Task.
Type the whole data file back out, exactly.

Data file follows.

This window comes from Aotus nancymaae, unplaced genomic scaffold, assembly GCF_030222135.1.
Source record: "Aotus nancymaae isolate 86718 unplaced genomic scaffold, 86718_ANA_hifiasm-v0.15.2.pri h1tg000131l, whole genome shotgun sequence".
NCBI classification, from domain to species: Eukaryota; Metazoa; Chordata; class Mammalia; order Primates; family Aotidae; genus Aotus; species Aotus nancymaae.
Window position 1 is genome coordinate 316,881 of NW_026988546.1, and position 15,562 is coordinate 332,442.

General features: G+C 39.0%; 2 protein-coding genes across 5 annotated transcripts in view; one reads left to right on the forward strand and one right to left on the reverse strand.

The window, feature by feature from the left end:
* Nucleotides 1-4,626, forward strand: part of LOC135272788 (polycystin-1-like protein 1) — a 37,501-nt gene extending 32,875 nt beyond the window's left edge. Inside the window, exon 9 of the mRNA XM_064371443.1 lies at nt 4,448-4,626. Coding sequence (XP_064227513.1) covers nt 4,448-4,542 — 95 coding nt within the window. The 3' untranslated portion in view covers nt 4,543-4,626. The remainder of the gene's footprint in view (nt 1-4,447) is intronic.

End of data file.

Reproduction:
This window comes from Aotus nancymaae, unplaced genomic scaffold, assembly GCF_030222135.1.
Source record: "Aotus nancymaae isolate 86718 unplaced genomic scaffold, 86718_ANA_hifiasm-v0.15.2.pri h1tg000131l, whole genome shotgun sequence".
NCBI classification, from domain to species: Eukaryota; Metazoa; Chordata; class Mammalia; order Primates; family Aotidae; genus Aotus; species Aotus nancymaae.
Window position 1 is genome coordinate 316,881 of NW_026988546.1, and position 15,562 is coordinate 332,442.

General features: G+C 39.0%; 2 protein-coding genes across 5 annotated transcripts in view; one reads left to right on the forward strand and one right to left on the reverse strand.

The window, feature by feature from the left end:
* Nucleotides 1-4,626, forward strand: part of LOC135272788 (polycystin-1-like protein 1) — a 37,501-nt gene extending 32,875 nt beyond the window's left edge. Inside the window, exon 9 of the mRNA XM_064371443.1 lies at nt 4,448-4,626. Coding sequence (XP_064227513.1) covers nt 4,448-4,542 — 95 coding nt within the window. The 3' untranslated portion in view covers nt 4,543-4,626. The remainder of the gene's footprint in view (nt 1-4,447) is intronic.